November 15, 2015

Bursting the Bubble

If you read my first blog “Operating Inside of a Bubble,” where I set out to paint a picture of the life of a CMM inspector from my perspective, you now have a context for this conversation.

Some industry experts are forecasting a skills shortage. Some say we’re already experiencing one. On the surface, a skills shortage would pose problems. In a skills shortage, where would employers get the people who possess the skills they require for any given position? If an employer thinks along the lines of only people with skill “A” may succeed at job “A” then yes, a shortage in people possessing skill “A” would pose a problem…and you’ll miss out on some really extraordinary people by operating within these boundaries.

Given the opportunity, the appropriate resources and access to historical knowledge, it really comes down to finding the right person for the job, not necessarily the person who already has a given skill and experience—who, by the way, may also be entirely the wrong person for the job.

A few years ago I was introduced to the Kolbe A Index by a friend and business associate. The Kolbe A Index measures a person’s instinctive method of operation (MO), and identifies the ways he or she will be most productive. I took the short test, as did both my business partners and several other people I do business with. What I got from all this is that all the training and experience in the world doesn’t necessarily mean you’ll excel in a given position if the requirements of the job are not aligned with your natural method of operation or how you process information. So what if employers were used the Kolbe A Index or something like in their search for the right person for the job. In this scenario you can see that it’s not so much a potential skills shortage that poses a problem, rather the way an employer perceives it.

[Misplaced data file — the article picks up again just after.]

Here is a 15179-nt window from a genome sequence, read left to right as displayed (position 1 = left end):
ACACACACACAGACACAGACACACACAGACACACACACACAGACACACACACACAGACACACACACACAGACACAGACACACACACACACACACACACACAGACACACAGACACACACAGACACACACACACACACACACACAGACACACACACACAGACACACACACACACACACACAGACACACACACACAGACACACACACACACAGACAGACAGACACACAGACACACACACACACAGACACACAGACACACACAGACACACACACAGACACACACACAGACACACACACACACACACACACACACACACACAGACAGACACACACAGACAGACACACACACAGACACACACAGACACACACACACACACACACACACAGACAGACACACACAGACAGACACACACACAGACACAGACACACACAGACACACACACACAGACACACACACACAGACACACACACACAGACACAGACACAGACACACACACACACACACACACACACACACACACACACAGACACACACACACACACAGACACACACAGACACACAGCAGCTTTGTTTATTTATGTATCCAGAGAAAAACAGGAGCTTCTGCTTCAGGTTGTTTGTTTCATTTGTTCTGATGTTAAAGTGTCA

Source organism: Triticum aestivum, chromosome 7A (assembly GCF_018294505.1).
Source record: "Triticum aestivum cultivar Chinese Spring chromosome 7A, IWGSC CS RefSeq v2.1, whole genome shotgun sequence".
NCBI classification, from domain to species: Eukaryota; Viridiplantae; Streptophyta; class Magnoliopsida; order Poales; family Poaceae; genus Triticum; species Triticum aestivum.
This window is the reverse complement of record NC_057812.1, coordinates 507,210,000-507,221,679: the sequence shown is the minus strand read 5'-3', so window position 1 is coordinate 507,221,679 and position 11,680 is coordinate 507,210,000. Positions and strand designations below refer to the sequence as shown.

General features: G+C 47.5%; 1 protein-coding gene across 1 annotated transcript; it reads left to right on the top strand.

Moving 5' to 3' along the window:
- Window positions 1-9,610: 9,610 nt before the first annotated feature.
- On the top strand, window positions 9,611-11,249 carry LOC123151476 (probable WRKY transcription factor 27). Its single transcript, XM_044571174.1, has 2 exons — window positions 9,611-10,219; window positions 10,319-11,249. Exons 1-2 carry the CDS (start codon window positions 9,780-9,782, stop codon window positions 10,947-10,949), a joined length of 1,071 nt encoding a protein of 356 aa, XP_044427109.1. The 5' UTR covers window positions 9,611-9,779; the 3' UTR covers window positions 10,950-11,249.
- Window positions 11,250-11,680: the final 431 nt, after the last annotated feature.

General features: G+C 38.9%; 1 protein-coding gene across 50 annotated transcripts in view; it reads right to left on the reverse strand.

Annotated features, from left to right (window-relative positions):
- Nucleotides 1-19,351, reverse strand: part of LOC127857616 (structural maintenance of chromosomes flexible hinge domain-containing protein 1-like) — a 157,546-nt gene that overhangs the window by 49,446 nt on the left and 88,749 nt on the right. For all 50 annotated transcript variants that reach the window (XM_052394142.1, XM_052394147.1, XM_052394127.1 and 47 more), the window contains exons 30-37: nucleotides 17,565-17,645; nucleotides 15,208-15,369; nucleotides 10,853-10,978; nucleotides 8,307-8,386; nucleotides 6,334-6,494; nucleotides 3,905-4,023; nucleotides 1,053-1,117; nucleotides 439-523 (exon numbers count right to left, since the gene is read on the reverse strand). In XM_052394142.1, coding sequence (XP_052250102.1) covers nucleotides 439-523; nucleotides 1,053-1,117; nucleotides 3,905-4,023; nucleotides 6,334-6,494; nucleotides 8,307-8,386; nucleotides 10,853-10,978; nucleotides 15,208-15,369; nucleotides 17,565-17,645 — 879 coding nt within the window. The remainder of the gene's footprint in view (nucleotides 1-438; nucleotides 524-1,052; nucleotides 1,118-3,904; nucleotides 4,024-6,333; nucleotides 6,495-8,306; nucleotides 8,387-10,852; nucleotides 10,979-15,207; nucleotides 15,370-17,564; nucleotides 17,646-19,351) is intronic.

There are literally tens of thousands of talented people in Ontario alone looking for work. Skills shortage you say?

You may be wondering how this so-called skills shortage relates to our CMM community. Consider that one of the responsibilities of this community is knowledge management and that by sharing what we know, we create a resource for future generations. Sounds a bit melodramatic, I know, but please read on.

As I alluded to in my previous blog, the sharing of knowledge is something engrained or “hard-wired” in all of us and has always been part of what it is to be human, but really it goes much deeper than that. Civilizations have always depended on the passing down of the history, knowledge and skills necessary to not only survive, but to thrive and evolve in the environment they live.

Take a leap with me here and consider that our community of CMM inspectors is similar to a civilization in that without the passing down of history, knowledge and skills, how do we evolve and advance? The answer is we don’t. In fact it’s difficult to even sustain at some level since there is little in the way of “common” knowledge. We essentially keep re-inventing the wheel for ourselves, each wheel slightly different from the next. With little in the way of formal, standardized training and certification for CMM inspectors out there, how do we effectively perpetuate these skills? In my opinion, it’s up to this very community to do something about it.

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